After a flurry of hiring in the manufacturing, engineering, marketing and sales, HR and finance functions, many U.S. companies are seeking senior general managers again. Demand for general managers climbed to 51 percent of overall demand in the last quarter, up from 39 percent in 1991. Demand for information systems executives also rose from 1 to 2 percent of overall need.
 Finance and control executives fell from 11 to 8 percent of total demand in the last quarter. Demand for HR executives fell from 7 to 4 percent and there was a sharp decline from 9 to 3 percent in demand for manufacturing, engineering, and R & D technology managers as a result of the difficulties facing many computer companies and defense contractors.
 The U.S. Regional Picture
 The most significant U.S. regional executive hiring trend in the last quarter of 1992 was the drop from 39 to 31 percent in the East as a result of the reduced demand for management talent by financial institutions and technology companies, particularly those in the computer and defense industries.
 The biggest regional gainer in the quarter was the Midwest, which jumped from 13 to 20 percent of the national total. The resurgence of manufacturing and the increased regional demand for senior health care executives accounted for most of this gain.
 The West, Southeast and Southwest saw their share of national executive demand virtually unchanged in the quarter, with 25 percent, 15 percent and 9 percent respective shares. Despite some dramatic regional changes in the fourth quarter, each region ended 1992 with virtually the same share of overall demand as in 1991.
 750 Companies Surveyed
 The International Index of Executive Vacancies is based on a quarterly survey of 750 Korn/Ferry clients, which are among the world's largest corporations and non-profit organizations, including government agencies, universities and cultural institutions. The index records the hiring of senior executives earning $100,000 or more annually.
 Korn/Ferry International
 Headquartered in New York and Los Angeles, Korn/Ferry International specializes in management searches at the senior level. The firm maintains 16 offices in major U.S. cities with a total of 43 offices worldwide in key business centers throughout North America, Latin America, Europe, Asia/Pacific and Australia. In addition to serving its clients' executive recruiting needs, Korn/Ferry provides related consultation services in executive compensation and organizational consulting.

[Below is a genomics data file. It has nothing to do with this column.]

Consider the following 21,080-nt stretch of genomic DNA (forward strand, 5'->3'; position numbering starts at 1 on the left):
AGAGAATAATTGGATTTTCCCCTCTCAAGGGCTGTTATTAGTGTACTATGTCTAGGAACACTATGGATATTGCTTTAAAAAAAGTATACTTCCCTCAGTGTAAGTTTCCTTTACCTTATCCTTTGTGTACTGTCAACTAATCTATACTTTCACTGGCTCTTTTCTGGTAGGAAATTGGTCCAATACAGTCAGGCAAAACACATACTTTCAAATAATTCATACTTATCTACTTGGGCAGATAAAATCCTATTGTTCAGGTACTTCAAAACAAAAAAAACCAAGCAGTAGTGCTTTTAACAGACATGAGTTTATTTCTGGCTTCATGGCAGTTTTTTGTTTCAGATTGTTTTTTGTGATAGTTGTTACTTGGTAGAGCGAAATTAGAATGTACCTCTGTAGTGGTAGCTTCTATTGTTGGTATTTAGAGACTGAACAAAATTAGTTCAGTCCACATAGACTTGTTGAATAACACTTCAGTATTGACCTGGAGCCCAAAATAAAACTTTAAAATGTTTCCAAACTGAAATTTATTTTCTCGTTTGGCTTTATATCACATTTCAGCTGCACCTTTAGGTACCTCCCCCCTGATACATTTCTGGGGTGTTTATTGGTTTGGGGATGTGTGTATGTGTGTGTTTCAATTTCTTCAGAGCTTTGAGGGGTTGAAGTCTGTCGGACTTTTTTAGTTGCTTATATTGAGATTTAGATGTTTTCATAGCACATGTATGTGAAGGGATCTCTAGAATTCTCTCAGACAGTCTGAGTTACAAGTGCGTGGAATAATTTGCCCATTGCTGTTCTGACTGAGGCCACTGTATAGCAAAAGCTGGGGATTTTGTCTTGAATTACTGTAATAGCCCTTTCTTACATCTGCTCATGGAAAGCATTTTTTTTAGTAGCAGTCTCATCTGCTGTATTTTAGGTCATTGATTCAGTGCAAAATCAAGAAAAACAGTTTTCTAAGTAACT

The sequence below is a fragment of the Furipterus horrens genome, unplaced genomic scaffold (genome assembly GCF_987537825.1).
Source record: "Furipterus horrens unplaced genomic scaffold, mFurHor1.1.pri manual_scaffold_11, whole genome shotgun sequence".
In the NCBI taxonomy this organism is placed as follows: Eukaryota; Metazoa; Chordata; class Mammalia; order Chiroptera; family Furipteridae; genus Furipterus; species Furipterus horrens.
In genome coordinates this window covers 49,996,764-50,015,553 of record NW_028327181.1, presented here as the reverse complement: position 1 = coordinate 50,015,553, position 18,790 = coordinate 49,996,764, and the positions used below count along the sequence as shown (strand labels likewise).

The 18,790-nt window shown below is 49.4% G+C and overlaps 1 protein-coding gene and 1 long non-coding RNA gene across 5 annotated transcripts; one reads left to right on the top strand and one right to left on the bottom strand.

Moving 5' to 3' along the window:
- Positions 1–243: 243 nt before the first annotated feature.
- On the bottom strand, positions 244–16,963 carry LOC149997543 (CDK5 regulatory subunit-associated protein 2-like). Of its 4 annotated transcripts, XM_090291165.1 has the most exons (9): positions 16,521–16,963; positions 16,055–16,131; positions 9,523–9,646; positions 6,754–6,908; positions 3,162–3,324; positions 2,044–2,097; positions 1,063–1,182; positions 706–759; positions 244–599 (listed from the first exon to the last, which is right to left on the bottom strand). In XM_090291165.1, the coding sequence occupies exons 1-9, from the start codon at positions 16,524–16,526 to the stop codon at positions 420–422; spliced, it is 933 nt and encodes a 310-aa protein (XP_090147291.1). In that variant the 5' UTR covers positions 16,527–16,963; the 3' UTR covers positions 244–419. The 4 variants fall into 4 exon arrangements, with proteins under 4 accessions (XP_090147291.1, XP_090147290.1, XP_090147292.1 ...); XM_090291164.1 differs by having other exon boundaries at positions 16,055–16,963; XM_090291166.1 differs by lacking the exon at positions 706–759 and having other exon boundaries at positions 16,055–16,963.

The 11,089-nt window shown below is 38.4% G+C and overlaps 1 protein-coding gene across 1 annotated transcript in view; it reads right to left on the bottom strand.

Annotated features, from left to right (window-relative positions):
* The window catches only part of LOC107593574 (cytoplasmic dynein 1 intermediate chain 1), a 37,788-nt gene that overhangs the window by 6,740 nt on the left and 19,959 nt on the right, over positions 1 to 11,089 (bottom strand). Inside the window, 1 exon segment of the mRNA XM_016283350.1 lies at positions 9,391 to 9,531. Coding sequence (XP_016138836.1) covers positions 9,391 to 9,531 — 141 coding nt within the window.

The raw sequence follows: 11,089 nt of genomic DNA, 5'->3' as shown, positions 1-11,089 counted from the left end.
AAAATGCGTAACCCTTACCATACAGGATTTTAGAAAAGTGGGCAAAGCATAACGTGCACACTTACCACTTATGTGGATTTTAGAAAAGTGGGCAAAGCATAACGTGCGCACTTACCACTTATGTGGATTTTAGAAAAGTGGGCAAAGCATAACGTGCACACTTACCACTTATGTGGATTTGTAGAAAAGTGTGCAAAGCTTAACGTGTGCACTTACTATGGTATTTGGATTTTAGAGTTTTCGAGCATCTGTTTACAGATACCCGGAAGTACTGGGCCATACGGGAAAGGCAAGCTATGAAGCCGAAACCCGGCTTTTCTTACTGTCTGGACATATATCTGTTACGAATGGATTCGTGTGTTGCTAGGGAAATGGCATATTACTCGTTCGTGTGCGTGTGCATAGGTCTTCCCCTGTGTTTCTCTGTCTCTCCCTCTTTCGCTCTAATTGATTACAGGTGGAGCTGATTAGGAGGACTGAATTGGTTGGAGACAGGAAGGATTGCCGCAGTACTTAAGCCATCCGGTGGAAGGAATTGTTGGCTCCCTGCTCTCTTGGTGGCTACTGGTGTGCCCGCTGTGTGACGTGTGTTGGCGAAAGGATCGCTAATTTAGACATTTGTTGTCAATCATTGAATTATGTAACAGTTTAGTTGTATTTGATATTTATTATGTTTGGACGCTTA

NATIONAL INDEX OF EXECUTIVE VACANCIES BY INDUSTRY
 Fourth Quarter Year End
 1991 1992 1991 1992
 Agriculture/Natural Resources/
 Energy 3 pct 2 pct 4 pct 3 pct
 Chemical & Related Products 4 3 5 5
 Technology (Electronics,
 Computers, Software, Defense,
 Telecommunications) 10 7 8 9
 Machinery, Manufactured Products 11 13 11 13
 Consumer Products (not
 elsewhere classified) 8 7 7 7
 Transportation, Utilities,
 Communications 8 11 8 7
 Wholesale & Retail Distribution 4 4 5 6
 Financial Services (Banking,
 Brokerage, Insurance) 21 17 19 16
 Real Estate, Building,
 Construction 2 2 2 2
 Health Care 13 13 14 13
 Not-for-Profit, Government,
 Associations, Education 10 11 9 10
 Hospitality/Leisure,
 Entertainment 1 3 3 2
 Miscellaneous Professional
 Services 5 7 5 7
 Total 100 pct 100 pct 100 pct 100 pct
 NATIONAL INDEX OF EXECUTIVE VACANCIES BY FUNCTION
 Fourth Quarter Year End
 1991 1992 1991 1992
 Board Level 4 pct 4 pct 3 pct 2 pct
 Chief Executive Officer 12 13 16 14
 General Management 39 51 37 45
 Finance & Control 11 8 9 10
 Human Resources & Administration 7 4 7 5
 Information Systems 1 2 2 2
 Manufacturing, Engineering,
 R & D, Technology 9 3 9 7
 Marketing & Sales/Advertising
 & Public Relations 17 15 17 15
 Total 100 pct 100 pct 100 pct 100 pct
 NATIONAL INDEX OF EXECUTIVE VACANCIES BY REGION
 Fourth Quarter Year End
 1991 1992 1991 1992
 East 39 pct 31 pct 33 pct 33 pct
 West 24 25 25 24
 Midwest 13 20 17 18
 Southeast 14 15 15 15
 Southwest 10 9 10 10
 Total 100 pct 100 pct 100 pct 100 pct
 INTERNATIONAL INDEX OF EXECUTIVE VACANCIES BY INDUSTRY
 Fourth Quarter 1992
 Latin United
 Europe America Asia States
 Agriculture/Natural Resources/
 Energy 2 pct 3 pct 3 pct 2 pct
 Chemical & Related Products 14 20 9 3
 Technology (Electronics,
 Computers, Software, Defense,
 Telecommunications 5 3 11 7
 Machines, Manufactured Products 11 16 13 13
 Consumer Products (not
 elsewhere classified) 22 19 20 7
 Transportation, Utilities,
 Communications 9 21 6 11
 Wholesale & Retail Distribution 6 6 4 6
 Financial Services (Banking,
 Brokerage, Insurance) 19 10 21 17
 Real Estate, Building,
 Construction 1 1 1 2
 Health Care 1 (A) (A) 13
 Not-for-Profit, Government,
 Associations, Education 3 (A) (A) 11
 Hospitality/Leisure, Entertainment 1 (A) 1 11
 Miscellaneous Professional
 Services 6 1 10 7
 Total 100 pct 100 pct 100 pct 100 pct
 (A) -- Less than 1 percent.
 INTERNATIONAL INDEX OF EXECUTIVE VACANCIES BY FUNCTION
 Fourth Quarter 1992
 Latin United
 Europe America Asia States
 Board Level 2 pct (A) 1 pct 4 pct
 Chief Executive Officer 2 (A) (A) 13
 General Management 29 22 36 51
 Finance & Control 17 24 18 8
 Human Resources & Administration 8 8 8 4
 Information Systems (A) 3 4 2
 Manufacturing, Engineering,
 R & D, Technology 13 9 3 3
 Marketing & Sales/Advertising &
 Public Relations 29 34 31 15
 Total 100 pct 100 pct 100 pct 100 pct
 (A) -- Less than 1 percent.
 Reproduction permitted with attribution to Korn/Ferry International.
 -0- 2/16/93
 /CONTACT: Stephanie Rosenfelt or Jack Richman of Korn/Ferry, 212-687-1834/


CO: Korn/Ferry International ST: New York IN: SU: ECO

GK-JP -- NYFNS1 -- 6661 02/16/93 07:32 EST